Irving Penn, 1960s
Kate Moss, 1996
Kate Moss, 1996
Vogue, Fashion Photograph (Café in Lima), Peru, 1948
Salvadore Dali, New York, 1947
Truman Capote, New York City, 1948
Collette, Paris, 1951
Jean Cocteau, Paris, 1948
Nicole Kidman, Vogue Magazine, May, 2004
Irving Penn Dies at 92: Pioneer of Modern Fashion, Portrait and Still-Life Photography
Irving Penn, a renowned master of American fashion photography whose more simple aesthetic, combined with an often startling erotic sensuality, defined a visual style that he applied to such varied subjects as fashion design, celebrity portraits and everyday objects, many of them now-famous photographs owned by leading art museums, has died at the age of 92. In 1943, Penn started contributing to Vogue magazine, becoming one of the first commercial photographers to cross the schism that had separated commercial from art photography. He did so in part by using the same technique no matter what he photographed: isolating his subject, allowing for scarcely a prop and building a work of graphic perfection through his printing process. Art critics considered the results to be icons, not just images, each one more artistically powerful than the person or object in the frame.
A notorious perfectionist, he traveled widely, carrying his own studio to the ends of the earth to photograph Peruvians in native dress, veiled Moroccan women or the Mudmen of New Guinea. Despite his appreciation for the art and craft of beautifully designed fashion, Penn later reached outside of the unreachable world it represents. To escape or perhaps contest it, in the late 1960s he started photographing crushed cigarette butts and street debris. He shot the cigarette butts in the same manner that he often photographed fashionable designer dresses, close up, with an intense graphic precision, against a white background. He then built his negatives into “platinum-palladium” prints, a meticulous and expensive process that involves repeated printings of a negative on one piece of paper to create an extraordinary sense of depth and richness. New York’s Museum of Modern Art found the cigarette butts exhibit-worthy in 1975. Far-sighted reviewers praised Penn’s ability to turn discarded objects into art, but the contradictions in his work still bothered some critics.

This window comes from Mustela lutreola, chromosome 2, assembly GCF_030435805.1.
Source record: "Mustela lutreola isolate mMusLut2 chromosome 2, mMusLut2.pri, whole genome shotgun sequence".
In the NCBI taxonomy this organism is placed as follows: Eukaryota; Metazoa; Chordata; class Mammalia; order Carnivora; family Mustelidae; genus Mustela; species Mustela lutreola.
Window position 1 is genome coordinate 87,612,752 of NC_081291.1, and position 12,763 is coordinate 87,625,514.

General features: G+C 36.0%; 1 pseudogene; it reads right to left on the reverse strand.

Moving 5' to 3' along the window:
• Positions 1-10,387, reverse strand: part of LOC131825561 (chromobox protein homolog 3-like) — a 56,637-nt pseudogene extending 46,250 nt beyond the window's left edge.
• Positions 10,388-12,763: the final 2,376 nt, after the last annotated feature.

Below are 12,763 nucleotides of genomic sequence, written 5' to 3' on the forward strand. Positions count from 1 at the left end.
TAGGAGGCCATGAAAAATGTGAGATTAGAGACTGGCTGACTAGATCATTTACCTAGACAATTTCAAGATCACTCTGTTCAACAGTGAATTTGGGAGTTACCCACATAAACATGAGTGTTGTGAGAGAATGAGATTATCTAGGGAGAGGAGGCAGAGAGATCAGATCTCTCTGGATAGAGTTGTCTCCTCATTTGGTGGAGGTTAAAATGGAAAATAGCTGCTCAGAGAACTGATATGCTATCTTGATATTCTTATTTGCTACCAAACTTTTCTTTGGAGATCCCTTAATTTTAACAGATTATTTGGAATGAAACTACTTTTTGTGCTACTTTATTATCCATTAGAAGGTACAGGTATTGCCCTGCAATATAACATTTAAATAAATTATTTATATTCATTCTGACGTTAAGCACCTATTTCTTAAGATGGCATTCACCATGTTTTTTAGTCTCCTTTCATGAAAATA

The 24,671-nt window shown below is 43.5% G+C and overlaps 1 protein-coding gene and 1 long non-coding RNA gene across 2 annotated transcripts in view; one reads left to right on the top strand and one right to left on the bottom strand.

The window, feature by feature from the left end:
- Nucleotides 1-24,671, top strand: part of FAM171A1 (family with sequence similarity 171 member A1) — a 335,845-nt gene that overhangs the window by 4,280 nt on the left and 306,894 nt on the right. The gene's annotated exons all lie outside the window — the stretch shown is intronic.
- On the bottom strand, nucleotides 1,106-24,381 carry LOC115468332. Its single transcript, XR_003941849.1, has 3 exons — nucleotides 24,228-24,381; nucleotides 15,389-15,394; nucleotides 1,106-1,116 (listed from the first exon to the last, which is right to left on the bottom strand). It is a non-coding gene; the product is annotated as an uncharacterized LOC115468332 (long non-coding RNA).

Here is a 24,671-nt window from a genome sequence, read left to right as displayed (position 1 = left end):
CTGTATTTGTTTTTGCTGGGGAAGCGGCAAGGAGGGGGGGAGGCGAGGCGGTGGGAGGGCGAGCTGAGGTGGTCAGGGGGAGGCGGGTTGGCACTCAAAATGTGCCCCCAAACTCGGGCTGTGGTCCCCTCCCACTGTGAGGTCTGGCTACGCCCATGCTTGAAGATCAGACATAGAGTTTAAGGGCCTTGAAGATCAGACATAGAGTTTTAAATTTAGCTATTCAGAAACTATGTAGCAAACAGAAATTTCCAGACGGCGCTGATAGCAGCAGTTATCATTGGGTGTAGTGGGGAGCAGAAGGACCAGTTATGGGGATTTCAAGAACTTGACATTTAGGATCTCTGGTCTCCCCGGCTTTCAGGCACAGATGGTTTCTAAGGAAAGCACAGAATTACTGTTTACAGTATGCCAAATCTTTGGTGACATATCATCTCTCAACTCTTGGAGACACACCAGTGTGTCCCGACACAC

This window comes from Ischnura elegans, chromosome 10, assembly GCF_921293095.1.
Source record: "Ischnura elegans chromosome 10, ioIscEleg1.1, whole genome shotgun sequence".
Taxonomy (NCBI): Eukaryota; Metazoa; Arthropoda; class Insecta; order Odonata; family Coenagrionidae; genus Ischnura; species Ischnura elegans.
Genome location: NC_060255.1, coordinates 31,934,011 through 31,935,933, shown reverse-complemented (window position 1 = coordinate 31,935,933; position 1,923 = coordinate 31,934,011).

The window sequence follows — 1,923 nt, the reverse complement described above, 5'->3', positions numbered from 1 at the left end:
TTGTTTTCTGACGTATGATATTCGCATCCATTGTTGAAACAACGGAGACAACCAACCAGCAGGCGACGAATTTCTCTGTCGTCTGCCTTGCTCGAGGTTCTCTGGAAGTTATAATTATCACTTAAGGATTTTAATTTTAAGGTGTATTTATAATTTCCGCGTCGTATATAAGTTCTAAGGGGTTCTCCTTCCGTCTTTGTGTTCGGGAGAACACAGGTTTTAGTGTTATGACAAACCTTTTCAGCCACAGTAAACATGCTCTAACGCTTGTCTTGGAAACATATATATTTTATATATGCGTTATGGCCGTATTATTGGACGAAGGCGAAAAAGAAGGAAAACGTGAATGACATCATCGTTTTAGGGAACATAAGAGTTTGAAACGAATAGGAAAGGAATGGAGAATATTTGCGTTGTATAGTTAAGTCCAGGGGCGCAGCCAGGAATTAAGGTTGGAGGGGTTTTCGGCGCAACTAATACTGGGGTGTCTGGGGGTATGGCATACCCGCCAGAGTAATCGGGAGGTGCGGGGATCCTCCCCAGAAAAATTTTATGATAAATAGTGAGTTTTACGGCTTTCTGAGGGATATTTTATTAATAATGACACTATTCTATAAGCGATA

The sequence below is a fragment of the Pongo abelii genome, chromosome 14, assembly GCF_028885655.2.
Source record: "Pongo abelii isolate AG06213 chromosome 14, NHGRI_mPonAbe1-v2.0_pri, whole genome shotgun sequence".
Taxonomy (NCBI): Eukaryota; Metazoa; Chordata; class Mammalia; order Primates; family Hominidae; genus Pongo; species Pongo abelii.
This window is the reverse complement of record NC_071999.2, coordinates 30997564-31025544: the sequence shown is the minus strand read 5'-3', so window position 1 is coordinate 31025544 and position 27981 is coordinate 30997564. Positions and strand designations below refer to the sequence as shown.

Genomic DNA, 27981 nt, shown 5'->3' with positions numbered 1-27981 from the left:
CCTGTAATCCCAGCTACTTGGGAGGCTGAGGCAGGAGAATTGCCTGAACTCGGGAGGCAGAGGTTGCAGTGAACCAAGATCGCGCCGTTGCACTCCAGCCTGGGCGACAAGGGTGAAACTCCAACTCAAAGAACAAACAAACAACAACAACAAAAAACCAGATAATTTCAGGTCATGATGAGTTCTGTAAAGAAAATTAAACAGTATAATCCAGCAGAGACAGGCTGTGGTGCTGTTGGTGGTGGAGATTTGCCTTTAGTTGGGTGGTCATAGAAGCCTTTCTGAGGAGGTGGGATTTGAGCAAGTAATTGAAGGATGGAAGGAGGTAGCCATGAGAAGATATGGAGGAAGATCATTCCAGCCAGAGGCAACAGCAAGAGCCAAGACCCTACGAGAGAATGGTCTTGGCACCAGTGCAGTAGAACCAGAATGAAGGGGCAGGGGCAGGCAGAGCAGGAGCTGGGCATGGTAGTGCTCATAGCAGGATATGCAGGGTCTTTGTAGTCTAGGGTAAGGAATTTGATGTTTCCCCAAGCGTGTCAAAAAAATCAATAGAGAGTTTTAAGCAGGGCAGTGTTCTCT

In 1950, while in Paris he went from a session of photographing the Italian sculptor Alberto Giacometti to photographing French butchers. His collection of more than 250 photos of butchers, bakers, street workers and others in the series entitled The Small Trades, was acquired last year by the J. Paul Getty Museum and is on view now through January 10th.
A Tribute: The Photography of Irving Penn
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